Tech CEOs voice their anger towards Donald Trump's border separation policy

Trump's policy of separating children from their parents has received a lot of hate and negative attention.

President Donald Trump's policy of separating children from their parents who are arrested at the border has received, understandably a lot of hate and negative attention.

According to the US Department of Homeland Security (DHS), nearly 2,000 children were separated from their families after illegally crossing the US-Mexico border in April and May.

A lot of prominent CEO's like Satya Nadella, Tim Cook, Mark Zuckerberg and others have raised their voices pressurising the US government to put an end to Trump's border separation policy.

Microsofts CEO Satya Nadella received a lot of flak over the company's contract with the US Immigration and Customs Enforcement (ICE) — which is the agency that's behind the forced separation of children from their parents.

"Microsoft is not working with US Immigration and Customs Enforcement or US Customs and Border Protection on any projects related to separating children from their families at the border," stated Microsoft on 18 June.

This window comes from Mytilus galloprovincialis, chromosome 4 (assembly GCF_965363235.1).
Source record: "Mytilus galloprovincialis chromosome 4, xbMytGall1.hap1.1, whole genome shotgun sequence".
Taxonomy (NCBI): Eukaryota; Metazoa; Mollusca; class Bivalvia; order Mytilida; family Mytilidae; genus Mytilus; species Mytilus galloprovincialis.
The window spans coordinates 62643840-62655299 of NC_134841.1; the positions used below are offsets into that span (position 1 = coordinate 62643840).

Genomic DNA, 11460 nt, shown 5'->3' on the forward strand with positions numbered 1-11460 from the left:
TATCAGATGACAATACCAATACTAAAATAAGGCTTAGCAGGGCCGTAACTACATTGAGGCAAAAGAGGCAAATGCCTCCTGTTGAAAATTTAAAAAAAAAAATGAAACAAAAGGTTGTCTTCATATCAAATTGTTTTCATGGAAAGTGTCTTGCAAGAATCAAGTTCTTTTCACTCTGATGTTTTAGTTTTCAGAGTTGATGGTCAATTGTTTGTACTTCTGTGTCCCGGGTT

A sign is raised as people protest against the Trump administration policy of separating immigrant families suspected of illegal entry, in New York. Reuters.

A sign is raised as people protest against the Trump administration policy of separating immigrant families suspected of illegal entry, in New York. Reuters.

Later a report in The New York Times stated that the company's staff had signed an open letter to CEO Satya Nadella, asking the company to end its operations with ICE.

On 19 June, Apple's CEO, Tim Cook called the policy 'inhumane and heartbreaking'. He even criticised the Trump government for even executing such an action.

According to a report in the Irish Times, Cook said that it was heartbreaking to see the images and hear the sounds of these kids and that this needs to stop.

He also said that he, "always felt everyone should be treated with dignity and respect” and that “In this case, that’s not happening.”

A lot of other CEO's took to social media platforms, like Mark Zuckerberg who, in a Facebook post said, "We need to stop this policy right now."

Other tech company CEO's took to Twitter, with Twitter's CEO, Jack Dorsey tweeting, followed by Google's CEO Sundar Pichai, YouTube CEO Susan Wojcicki, Uber CEO Dara Khosrowshahi, Lyft CEO John Zimmer and Yelp CEO Jeremy Stoppelman.

But unapologetically the US President feels otherwise

Also, it was reported that on 19 June the US government left the United Nations Human Rights Council.




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